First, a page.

Contributing OpenQBMM to the OpenFOAM Foundation 2


The new repository for OpenQBMM at the OpenFOAM Foundation is now live and can be found at https://github.com/OpenFOAM/OpenQBMM. Certain the benefits of working with the OpenFOAM Foundation will be significant for the community, I take this opportunity to summarize the project status and the steps forward.

OpenQBMM is the joint work of myself (Alberto Passalacqua), Prof. Rodney O. Fox and Dr. Simanta Mitra at Iowa State University, together with a number of graduate students, including Jeff Heylmun, who implemented a large part of the multiphase modules. Dr. Bo Kong contributed the implementation of the anisotropic Gaussian model for gas-particle flows and collaborated to the development of the polydisperse gas-liquid flow solver. Dr. Frédérique Laurent at EM2C – CNRS – CentraleSupélec – UP Saclay advised on improvements of the numerical schemes to preserve moment realizability when solving for source terms in population balance models and when discretizing the moment advection scheme. Her developments in these areas were implemented in the OpenQBMM code base during my stay at EM2C in the Summer of 2017 and 2018.

Several contributions were provided by external researchers. These range from bug reports, to the integration with Travis CI (Dr. Pete Bachant), to new algorithms (Gabriel Gonçalves) and new physical models (Prof. Matteo Icardi). International exchanges were also fostered as part of the OpenQBMM project: Ehsan Askari Mahvelati (University of Sherbrooke) and Alessio Domenico Lavino (Politecnico di Torino) visited Iowa State University to learn and work with OpenQBMM.

In order to facilitate the dissemination of the methods implemented into OpenQBMM and to keep the code aligned with OpenFOAM, the entire code base is being contributed to the OpenFOAM Foundation, to which the copyright of the code has been transferred by Iowa State University by signing the OpenFOAM Contributor Agreement.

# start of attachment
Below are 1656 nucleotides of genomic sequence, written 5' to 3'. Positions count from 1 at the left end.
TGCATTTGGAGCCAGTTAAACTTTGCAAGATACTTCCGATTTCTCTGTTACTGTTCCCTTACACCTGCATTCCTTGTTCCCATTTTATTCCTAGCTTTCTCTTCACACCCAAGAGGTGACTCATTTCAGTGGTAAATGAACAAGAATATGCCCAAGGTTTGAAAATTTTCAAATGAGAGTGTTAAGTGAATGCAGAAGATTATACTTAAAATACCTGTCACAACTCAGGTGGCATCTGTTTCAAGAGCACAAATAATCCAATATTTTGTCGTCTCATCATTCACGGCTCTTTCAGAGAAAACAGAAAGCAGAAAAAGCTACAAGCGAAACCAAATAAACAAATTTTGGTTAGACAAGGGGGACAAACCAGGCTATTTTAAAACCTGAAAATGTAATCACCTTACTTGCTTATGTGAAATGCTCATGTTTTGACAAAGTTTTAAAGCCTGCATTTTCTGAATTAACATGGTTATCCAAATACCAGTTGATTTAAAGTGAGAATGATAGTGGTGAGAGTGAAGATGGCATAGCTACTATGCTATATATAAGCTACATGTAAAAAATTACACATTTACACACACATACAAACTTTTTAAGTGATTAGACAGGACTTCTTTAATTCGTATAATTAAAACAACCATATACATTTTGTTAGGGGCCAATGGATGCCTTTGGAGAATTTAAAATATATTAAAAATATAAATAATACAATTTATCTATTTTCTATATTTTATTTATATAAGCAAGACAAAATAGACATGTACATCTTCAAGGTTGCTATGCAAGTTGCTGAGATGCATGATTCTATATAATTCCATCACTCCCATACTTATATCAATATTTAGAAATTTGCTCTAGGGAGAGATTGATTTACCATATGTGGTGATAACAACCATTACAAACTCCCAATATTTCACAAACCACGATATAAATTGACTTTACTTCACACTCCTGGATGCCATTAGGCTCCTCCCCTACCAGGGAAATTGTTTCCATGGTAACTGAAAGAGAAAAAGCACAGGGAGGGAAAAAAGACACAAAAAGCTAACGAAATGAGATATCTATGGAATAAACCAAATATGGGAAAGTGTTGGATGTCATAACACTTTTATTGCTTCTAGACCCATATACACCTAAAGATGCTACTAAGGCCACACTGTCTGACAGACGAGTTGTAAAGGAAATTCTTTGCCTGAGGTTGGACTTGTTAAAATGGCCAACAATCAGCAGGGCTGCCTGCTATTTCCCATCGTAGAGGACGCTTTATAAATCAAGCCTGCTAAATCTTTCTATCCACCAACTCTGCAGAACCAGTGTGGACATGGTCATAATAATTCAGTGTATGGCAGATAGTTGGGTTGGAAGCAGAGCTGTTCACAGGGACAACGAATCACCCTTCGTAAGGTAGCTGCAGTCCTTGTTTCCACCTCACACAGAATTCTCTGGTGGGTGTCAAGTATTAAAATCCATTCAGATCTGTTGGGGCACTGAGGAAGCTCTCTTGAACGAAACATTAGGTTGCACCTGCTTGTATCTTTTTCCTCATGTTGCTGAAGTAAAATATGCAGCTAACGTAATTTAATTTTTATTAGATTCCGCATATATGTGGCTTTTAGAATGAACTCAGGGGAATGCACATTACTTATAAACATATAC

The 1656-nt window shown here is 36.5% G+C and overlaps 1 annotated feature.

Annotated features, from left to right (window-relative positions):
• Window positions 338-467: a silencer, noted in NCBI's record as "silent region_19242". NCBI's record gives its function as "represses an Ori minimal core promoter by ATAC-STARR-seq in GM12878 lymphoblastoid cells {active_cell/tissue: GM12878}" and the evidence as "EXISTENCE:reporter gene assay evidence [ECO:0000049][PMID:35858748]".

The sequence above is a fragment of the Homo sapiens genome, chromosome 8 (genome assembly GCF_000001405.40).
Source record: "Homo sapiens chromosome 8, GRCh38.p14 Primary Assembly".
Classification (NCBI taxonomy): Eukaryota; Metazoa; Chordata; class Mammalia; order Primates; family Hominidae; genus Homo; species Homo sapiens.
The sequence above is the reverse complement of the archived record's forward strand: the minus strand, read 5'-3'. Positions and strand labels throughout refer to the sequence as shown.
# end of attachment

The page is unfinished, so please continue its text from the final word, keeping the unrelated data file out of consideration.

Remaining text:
We have agreed with the OpenFOAM Foundation to initially contribute the code to a separate repository under the OpenFOAM Foundation GitHub organization. This will give broader visibility to the OpenQBMM code base to OpenFOAM users, and will also allow to gather feedback on what are the most relevant part of the OpenQBMM code base for future integration into the main release of OpenFOAM.

The new repository can be found at https://github.com/OpenFOAM/OpenQBMM. The OpenQBMM website and the OpenQBMM GitHub organization will continue to be maintained. This is both a need, due to retention requirements related to the project sponsor, and a convenience for the OpenQBMM developers, who will have more flexibility when implementing new functionality and maintaining the code. These operations will be possible without affecting the repository at the OpenFOAM Foundation, which will be kept aligned with stable developments. More details on the structure of branches of the OpenQBMM repository will follow in a future post.

Personally, being OpenQBMM core to my academic research work, my involvement in the project is unchanged. I will maintain the source code, continue to implement new functionality in parallel to my research work, and work with the OpenFOAM Foundation to remain aligned with current releases of OpenFOAM.

Finally, as a team, we would like to thank Henry Weller and Chris Greenshields at CFD Direct and at the OpenFOAM Foundation, the Office of Intellectual Property and Technology Transfer (particularly Lisa Lorenzen) and the office of the Legal Counsel (in particular, Barbara Biederman) of Iowa State University, who invested a significant amount of time to make the contribution possible, have external contributors to the main OpenQBMM repository transfer their copyright to Iowa State University to enable the transfer to the OpenFOAM Foundation, and then sign the contributor agreement.


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